A Sign of Hope

A Sign of Hope

By | 2017-01-30T19:04:01+00:00 January 31, 2017|Events, Politics, Sacraments, Suffering|

After an exhausting year, which made me grateful that my hope is based solidly upon God alone and not upon any human person or institution, I was nonetheless ready for some sign of hope to start this new year. The recent and widely publicized presidential inauguration and large protests here in Washington, DC, did not provide one. However, last week I was blessed to witness a beautiful and uplifting sign of hope: the March for Life.

While by faith “we know that in all things God works for the good of those who love him” (Rom 8:28), God also encourages us by giving us signs of his providential ordering of all things for our good, even bringing good out of evil. For example, while the early Church faced severe persecution within the Roman Empire, God ultimately used this evil as an opportunity to raise up great witnesses whose courage in martyrdom brought others to embrace faith in Jesus Christ. This truth is encapsulated in the well-known adage of Tertullian that “the blood of the martyrs is the seed of Christians,” which continues to encourage Christians facing persecution today.

Every year, around the anniversary of the US Supreme Court’s decision legalizing abortion in the case Roe v. Wade, people from around the country gather in Washington, DC, and in cities across our nation not only to protest the scourge of abortion, which has killed over 50 million unborn children in this country alone, but also to celebrate the gift of life. Thus, the March for Life is a sign that even in the shadow of evil, God is bringing forth great works of goodness and beauty. As I participated in this celebration of life with hundreds of thousands of people, I was struck by three ways in which this event was wonderfully different from so much of what has captured our attention this past year.

  1. Gratitude. The day before the March for Life, thousands of people gathered in the National Basilica of the Immaculate Conception for the National Prayer Vigil for Life, which sets the tone for the March for Life. In addition to asking for God’s help, those present worshipped God and celebrated the Eucharist, giving thanks to God for the gift of life and his many blessings. This was also done by many, many more people at other churches, which welcomed people arriving that evening from all over the country. This spirit of gratitude, even in the midst of horrific evils, focuses us on God’s goodness, which gives us hope and rescues us from falling into the desperation, despair, and anger that have been rampant this past year.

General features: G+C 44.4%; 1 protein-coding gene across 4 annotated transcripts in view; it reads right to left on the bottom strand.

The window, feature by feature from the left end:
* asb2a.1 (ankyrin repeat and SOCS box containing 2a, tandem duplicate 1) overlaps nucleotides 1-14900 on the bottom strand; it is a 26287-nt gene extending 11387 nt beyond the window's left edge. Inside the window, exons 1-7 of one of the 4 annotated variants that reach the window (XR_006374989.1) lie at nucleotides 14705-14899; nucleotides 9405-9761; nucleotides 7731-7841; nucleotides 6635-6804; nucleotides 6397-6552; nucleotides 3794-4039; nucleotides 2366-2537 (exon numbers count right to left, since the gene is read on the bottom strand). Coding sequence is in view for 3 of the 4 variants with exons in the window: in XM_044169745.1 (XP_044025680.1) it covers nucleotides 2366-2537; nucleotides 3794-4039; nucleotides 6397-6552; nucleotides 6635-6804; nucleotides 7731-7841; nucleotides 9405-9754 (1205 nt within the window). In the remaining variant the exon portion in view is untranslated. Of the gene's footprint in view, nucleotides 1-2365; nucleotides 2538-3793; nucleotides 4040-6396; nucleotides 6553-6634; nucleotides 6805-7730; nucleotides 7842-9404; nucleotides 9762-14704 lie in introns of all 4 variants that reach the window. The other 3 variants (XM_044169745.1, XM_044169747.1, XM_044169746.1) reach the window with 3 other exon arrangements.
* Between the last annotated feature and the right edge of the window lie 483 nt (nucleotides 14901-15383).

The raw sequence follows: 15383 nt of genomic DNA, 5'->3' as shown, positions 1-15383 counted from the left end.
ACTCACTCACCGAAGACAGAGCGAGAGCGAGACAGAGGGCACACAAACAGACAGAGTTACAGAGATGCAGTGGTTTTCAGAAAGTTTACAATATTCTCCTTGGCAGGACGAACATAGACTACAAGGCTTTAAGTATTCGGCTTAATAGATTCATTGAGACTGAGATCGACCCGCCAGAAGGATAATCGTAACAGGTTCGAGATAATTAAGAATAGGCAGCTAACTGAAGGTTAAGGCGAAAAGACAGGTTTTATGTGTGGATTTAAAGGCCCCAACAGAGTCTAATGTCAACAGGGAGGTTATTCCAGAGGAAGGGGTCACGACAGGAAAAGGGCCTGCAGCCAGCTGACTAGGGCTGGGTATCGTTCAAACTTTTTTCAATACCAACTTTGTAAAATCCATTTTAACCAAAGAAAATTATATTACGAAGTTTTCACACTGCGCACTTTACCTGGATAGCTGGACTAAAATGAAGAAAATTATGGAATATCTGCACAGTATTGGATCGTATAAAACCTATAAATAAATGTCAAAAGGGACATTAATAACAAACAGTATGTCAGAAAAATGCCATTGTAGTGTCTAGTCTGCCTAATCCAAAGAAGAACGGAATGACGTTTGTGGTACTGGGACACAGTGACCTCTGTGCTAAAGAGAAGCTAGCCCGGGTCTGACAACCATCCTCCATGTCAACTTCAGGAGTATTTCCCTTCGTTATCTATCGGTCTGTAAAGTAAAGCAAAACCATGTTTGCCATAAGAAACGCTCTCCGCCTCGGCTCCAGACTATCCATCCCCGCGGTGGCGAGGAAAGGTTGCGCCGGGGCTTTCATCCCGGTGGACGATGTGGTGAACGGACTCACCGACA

2. Joy. Receiving God’s blessings in gratitude results in joy. This joy was especially present in the oceans of young people present at the March for Life. The morning of the March, before heading out to the National Mall, tens of thousands of young people gathered at the Verizon Center, the National Armory, and EagleBank Arena to sing praise-and-worship songs and to again give thanks to God in the celebration of the Eucharist. Shortly after noon, they joined other young people dressed in bright colors, singing songs, and carrying signs to represent their various middle schools, high schools, and colleges. Parents brought their young children, and these loving families added to the joy of this celebration of the gift of life. I was glad to be there with my mother, who happily reminded me that she had first brought me to the March for Life in a stroller when I was one year old.
  3. Mercy. The path of the March for Life began on the National Mall near the Washington Monument in the early afternoon and ended in front of the US Supreme Court a couple hours later. Near the steps of the Supreme Court building was a stage for the Silent No More Awareness Campaign. On this stage, a number of women shared their powerful testimonies. They described their suffering due to abortion as well as the healing they found in seeking God’s forgiveness, bearing witness to the truth of God’s mercy. Among those marching for life were many who had previously walked in the darkness of the culture of death by choosing or providing abortions. These men and women now walk in the light of truth and boldly stand up for the dignity of human life. They bear witness to the healing power of God’s love and forgiveness, inviting even those few abortion supporters who were there to come and walk with them in the light of God’s truth, love, and mercy.

No matter the difficulties we encounter or the darkness which at times surrounds us, let us be encouraged by signs of hope, such as the March for Life, which show us that even where sin abounds, God’s grace abounds all the more.

Lord Jesus, we trust in you!

Image: Fr. Lawrence Lew, O.P., March for Life: the Crowd (used with permission)

About this Brother:

Br. John Paul Kern, O.P.
Br. John Paul Kern grew up in Annapolis, MD where his father taught at the United States Naval Academy. He earned a Bachelor of Science in Mechanical Engineering and a Master of Science in Nuclear Engineering from Penn State University, where he entered the Catholic Church through the campus ministry's RCIA program in 2006. Before entering the Order of Preachers, Br. John Paul worked as a reactor inspector for the US Nuclear Regulatory Commission and attended Mother of Divine Providence in King of Prussia, PA. On DominicanFriars.org